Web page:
8 September 2011
South Africa’s murder rate decreased by 6.5% in 2010/11, while house robberies, business robberies and vehicle hijackings were down by 10.7%, the country’s annual crime statistics reveal.
Police Minister Nathi Mthethwa, releasing the statistics in Pretoria on Thursday, said murders had dropped below the 16 000 mark to 15 940 recorded cases, while attempted murder dropped by 12.2%.
In 1994/95, over 27 000 murders were recorded in the country.
Mthethwa said the figures were encouraging, considering that bringing the murder rate down was not only dependent on the police, but was a societal challenge requiring a coordinated effort.
“These continuous reductions in murder indicate that government is succeeding in its effort,” said Mthethwa.
The so-called “trio crimes” of house robberies, business robberies and vehicle hijackings also showed a decrease, of 10.7%.
House robberies dropped by 10.1%, from 18 786 cases reported in 2009/10 to 16 889 cases in 2010/11.
Tide turns on car hijackings
In the case of car hijackings, the tide seems to be turning as the police reported a 23.6% decrease. Mthethwa said this was a huge improvement, considering that this type of crime was on the increase over the previous three years.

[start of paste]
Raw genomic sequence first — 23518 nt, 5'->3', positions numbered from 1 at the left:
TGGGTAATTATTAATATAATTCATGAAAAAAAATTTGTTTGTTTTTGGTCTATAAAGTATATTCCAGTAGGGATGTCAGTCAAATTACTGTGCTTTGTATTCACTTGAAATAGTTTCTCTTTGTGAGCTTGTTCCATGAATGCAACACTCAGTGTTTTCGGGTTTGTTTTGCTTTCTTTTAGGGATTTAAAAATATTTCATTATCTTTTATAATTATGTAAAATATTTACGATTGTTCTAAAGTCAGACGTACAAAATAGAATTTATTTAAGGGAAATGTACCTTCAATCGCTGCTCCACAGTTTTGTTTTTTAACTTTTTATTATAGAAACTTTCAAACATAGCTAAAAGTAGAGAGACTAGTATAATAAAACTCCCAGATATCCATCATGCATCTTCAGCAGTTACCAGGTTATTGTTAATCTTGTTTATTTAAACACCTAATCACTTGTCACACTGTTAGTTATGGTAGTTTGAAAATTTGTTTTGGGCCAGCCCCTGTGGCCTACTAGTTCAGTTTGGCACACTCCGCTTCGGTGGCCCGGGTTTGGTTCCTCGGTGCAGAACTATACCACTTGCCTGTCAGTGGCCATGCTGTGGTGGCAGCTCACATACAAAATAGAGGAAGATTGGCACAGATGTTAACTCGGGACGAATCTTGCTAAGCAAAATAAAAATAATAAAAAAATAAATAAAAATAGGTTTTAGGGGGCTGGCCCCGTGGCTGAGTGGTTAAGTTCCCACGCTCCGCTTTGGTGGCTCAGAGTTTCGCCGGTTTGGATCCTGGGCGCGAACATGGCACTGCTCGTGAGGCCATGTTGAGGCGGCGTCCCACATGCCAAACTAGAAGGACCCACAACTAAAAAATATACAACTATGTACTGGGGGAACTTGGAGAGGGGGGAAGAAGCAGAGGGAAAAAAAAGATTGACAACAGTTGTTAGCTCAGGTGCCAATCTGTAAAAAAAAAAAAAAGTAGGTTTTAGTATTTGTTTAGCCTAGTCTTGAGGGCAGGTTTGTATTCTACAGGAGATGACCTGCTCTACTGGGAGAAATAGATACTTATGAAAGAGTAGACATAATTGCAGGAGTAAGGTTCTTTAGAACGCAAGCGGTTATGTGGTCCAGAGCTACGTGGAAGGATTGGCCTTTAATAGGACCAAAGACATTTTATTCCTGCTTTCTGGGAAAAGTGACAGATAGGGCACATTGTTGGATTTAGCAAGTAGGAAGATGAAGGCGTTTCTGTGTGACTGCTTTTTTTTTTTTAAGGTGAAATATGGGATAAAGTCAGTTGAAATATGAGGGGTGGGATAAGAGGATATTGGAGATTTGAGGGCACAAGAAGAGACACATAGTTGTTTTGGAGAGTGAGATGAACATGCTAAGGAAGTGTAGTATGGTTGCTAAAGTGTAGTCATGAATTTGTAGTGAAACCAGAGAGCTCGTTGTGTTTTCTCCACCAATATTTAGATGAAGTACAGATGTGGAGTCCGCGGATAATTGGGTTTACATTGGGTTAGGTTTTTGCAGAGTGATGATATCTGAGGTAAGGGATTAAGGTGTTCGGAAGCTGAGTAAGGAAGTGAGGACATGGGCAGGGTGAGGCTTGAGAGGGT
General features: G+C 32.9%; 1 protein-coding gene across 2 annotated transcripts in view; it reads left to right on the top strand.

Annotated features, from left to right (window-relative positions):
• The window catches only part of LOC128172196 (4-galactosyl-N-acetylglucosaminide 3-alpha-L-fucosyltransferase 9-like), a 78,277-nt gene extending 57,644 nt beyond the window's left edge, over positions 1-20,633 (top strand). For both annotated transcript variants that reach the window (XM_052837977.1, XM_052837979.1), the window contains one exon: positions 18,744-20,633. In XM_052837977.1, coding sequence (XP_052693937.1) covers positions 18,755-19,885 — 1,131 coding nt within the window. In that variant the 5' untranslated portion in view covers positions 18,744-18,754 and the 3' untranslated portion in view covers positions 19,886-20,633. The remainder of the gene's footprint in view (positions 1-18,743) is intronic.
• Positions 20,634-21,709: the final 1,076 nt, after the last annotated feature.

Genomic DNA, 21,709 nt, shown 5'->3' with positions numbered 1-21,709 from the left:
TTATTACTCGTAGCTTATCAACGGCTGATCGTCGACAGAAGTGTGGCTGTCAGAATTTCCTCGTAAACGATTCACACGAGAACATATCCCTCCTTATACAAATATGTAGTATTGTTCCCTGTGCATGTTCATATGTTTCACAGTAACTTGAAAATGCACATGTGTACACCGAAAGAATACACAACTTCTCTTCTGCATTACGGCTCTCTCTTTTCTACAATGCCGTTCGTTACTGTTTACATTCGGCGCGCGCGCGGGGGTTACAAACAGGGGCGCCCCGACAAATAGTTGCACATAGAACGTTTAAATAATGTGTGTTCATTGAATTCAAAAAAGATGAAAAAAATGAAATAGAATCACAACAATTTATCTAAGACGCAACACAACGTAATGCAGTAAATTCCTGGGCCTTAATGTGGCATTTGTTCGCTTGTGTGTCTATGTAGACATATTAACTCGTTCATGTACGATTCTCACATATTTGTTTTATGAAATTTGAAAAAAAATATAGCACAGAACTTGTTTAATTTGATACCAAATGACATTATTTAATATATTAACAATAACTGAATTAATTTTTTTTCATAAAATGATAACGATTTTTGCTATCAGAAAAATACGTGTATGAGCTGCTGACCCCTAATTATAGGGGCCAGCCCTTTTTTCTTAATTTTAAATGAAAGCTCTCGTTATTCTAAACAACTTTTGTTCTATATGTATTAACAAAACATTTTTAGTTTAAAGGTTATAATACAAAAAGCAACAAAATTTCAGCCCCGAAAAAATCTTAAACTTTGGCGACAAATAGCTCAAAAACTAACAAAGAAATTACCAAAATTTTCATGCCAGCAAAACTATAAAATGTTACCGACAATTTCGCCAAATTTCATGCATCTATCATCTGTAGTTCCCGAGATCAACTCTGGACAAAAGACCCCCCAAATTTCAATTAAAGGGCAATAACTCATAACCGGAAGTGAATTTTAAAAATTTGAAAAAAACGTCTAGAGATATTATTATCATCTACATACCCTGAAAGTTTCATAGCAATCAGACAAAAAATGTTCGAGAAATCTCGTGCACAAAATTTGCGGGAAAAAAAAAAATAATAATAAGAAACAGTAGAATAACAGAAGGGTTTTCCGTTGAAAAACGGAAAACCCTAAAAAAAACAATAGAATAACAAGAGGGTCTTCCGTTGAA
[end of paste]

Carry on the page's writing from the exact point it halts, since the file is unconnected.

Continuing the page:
Truck drivers also breathed easier in 2010/11, with 413 cases of truck hijacking reported, down by 29.2% on the previous year.
Burglaries at residential premises also dropped, by 4.8%, but burglaries at non-residential properties, include both larger and smaller businesses, increasedby 0.9%.
Mthethwa said this was a difficult area to manage and secure.
“Based on this persistent challenge in smaller business, we are developing a national small business robbery strategy, which will be finalised by the end of this year and then be rolled out across the country.”
Although the stats showed a general decrease in all crimes, Mthethwa said this was just a motivating factor for the police, and that the fight was far from over.
“Victory against crime is now an achievable goal. However, for as long as young children are still under bondage of crime and drugs, for as long as businesses are robbed, for as long as women are abused and raped, for as long as South Africans are mugged and hijacked – none of us must rest.”